Nightingale: African migrants to Europe. Birds migrating between Europe, the Middle East and Africa have suffered 40 per cent population declines over three decades. 'Birds impacted by agricultural intensification in Europe may suffer excessive hunting in the Middle East and desertification of African wintering grounds,' warned Dr Rands. 'The Eurasian wryneck Jynx torquilla, northern wheatear Oenanthe oenanthe, and common nightingale Luscinia megarhynchos are vanishing.' ScienceDaily (Dec. 21, 2009) — All insect-eating migratory birds who winter in Africa and breed in the Dutch woods have decreased in numbers since 1984. This has been revealed by research conducted by the University of Groningen, the SOVON Dutch Centre for Field Ornithology, Statistics Netherlands (CBS), Radboud University Nijmegen and Alterra, published on 16 December in the Proceedings of the Royal Society B: Biological Sciences.

This decline is dramatic for certain species: nightingales have declined by 37 percent, wood warblers by 73 percent and Ictarine warblers by 85 percent.

Due to climate change, spring is starting earlier and earlier in the year. On average, trees are in leaf two weeks earlier than 25 years ago, and the caterpillars who eat the young leaves are also appearing two weeks earlier. The eggs of many birds hatch at the moment when there are lots of caterpillars in the woods so that their young have enough to eat.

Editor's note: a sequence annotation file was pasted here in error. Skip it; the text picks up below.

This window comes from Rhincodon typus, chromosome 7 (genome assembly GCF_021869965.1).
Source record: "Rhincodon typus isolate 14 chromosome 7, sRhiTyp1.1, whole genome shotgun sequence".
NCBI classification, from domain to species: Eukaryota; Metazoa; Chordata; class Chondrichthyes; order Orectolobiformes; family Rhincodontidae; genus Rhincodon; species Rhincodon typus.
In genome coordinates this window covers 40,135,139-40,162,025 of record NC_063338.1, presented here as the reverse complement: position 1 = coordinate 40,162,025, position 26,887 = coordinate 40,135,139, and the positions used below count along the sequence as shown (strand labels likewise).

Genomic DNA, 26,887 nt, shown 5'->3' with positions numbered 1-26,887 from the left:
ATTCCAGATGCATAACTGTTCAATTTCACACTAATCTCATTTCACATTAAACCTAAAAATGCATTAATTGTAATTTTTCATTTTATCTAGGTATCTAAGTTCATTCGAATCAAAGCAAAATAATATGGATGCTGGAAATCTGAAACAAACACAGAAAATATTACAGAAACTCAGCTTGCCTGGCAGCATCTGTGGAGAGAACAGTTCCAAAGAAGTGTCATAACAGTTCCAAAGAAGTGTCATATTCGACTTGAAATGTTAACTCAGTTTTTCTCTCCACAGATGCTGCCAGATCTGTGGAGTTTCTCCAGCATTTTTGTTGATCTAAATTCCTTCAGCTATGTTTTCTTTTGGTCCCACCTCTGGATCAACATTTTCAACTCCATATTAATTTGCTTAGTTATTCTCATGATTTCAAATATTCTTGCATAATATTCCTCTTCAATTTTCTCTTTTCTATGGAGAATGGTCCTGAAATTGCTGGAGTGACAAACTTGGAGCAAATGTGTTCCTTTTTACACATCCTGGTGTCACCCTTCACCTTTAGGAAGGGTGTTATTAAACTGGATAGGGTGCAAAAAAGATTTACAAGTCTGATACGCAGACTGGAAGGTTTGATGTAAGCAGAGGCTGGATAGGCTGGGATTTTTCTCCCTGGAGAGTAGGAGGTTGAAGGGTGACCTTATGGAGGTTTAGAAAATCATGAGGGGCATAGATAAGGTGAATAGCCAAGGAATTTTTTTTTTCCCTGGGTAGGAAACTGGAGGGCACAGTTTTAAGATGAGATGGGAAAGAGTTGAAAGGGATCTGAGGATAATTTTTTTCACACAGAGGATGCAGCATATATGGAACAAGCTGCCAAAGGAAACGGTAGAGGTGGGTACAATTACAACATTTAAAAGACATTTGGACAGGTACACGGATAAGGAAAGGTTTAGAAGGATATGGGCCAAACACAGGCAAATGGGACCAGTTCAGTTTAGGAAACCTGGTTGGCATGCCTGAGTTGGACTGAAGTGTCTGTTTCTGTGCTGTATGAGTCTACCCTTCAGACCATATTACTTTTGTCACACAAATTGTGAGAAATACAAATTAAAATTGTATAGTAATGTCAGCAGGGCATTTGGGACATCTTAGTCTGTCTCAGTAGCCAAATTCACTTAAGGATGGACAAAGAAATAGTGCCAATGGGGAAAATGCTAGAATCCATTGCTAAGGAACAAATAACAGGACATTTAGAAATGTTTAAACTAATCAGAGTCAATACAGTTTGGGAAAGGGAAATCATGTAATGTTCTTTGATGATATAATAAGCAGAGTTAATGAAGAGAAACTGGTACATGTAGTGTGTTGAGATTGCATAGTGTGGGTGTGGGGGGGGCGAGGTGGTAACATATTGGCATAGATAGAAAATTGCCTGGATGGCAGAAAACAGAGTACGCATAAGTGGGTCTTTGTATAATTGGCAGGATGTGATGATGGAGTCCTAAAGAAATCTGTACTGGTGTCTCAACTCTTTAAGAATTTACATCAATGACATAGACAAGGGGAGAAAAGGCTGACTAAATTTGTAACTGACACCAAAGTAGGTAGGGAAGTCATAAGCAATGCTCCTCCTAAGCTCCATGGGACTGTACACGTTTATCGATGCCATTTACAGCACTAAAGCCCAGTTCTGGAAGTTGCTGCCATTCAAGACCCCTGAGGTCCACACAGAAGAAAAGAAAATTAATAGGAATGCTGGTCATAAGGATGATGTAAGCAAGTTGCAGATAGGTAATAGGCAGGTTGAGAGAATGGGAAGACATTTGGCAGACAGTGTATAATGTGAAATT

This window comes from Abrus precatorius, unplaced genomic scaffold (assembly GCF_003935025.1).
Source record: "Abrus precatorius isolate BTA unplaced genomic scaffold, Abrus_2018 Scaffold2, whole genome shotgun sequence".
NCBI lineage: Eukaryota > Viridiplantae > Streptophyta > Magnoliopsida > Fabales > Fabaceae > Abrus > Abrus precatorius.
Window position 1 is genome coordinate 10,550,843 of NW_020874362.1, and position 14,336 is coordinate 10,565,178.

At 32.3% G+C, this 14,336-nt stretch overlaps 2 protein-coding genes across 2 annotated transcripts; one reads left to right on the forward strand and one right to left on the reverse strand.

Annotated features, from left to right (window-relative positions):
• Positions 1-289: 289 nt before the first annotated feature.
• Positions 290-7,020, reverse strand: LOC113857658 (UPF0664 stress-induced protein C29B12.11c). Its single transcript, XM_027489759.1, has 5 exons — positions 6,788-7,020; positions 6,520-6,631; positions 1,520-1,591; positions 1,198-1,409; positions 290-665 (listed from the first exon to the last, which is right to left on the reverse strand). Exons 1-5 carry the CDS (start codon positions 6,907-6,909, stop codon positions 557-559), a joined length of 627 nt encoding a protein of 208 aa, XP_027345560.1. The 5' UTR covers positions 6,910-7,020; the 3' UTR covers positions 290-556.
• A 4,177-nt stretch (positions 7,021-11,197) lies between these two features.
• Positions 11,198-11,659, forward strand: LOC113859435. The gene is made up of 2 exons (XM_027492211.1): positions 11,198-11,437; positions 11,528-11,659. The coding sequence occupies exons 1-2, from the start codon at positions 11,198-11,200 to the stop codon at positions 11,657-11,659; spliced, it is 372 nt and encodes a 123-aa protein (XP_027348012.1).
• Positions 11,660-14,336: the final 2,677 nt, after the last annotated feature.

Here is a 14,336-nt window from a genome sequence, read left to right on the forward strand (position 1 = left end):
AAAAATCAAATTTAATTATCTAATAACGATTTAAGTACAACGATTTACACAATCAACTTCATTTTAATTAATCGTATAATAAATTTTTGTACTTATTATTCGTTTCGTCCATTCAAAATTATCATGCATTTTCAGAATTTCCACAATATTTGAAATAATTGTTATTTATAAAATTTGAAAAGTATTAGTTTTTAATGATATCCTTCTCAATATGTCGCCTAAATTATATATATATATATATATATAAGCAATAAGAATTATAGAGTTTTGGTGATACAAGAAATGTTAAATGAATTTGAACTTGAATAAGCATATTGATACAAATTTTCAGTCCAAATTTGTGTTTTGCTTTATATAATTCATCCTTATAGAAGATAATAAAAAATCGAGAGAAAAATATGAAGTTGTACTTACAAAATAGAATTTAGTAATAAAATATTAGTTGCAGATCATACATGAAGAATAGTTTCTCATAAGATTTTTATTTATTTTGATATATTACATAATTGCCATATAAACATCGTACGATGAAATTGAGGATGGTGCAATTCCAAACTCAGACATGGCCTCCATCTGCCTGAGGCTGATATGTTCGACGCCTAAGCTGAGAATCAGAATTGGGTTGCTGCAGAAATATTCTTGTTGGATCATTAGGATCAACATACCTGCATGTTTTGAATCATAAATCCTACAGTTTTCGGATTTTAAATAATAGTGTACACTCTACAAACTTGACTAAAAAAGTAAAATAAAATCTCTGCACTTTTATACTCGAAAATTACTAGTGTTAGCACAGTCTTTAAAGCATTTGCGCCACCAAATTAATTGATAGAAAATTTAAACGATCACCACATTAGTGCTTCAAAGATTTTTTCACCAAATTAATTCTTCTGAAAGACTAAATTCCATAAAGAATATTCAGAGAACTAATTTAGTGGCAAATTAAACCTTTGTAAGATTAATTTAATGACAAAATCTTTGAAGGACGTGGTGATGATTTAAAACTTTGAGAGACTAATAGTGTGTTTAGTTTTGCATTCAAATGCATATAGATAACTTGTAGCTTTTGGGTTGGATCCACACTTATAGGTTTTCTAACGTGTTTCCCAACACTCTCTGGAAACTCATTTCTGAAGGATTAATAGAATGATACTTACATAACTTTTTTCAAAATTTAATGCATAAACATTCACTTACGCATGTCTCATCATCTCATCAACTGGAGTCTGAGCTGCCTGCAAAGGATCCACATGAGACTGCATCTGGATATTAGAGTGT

The researchers already knew that two of the woodland bird species have not been able to adapt their breeding periods sufficiently to the warming climate. Great tits and pied flycatchers now breed too late for the caterpillar peak. However, nothing certain was known about the exact consequences in terms of numbers for these and other bird species. …

Fewer migratory birds in Dutch woods due to climate change

1 comments:

  1. Gail said...

    I remember years ago, in the middle of the night in London, I heard a nightingale, it was an incredible song. And for years, at home in New Jersey, the birds made such a cacophony every morning in spring that it was impossible to sleep past sunrise! Now it is just an isolated call here and there.

    Worthy of a post for Des?
    http://www.sundaygazettemail.com/Outdoors/200909150338?page=2&build=cache  

 

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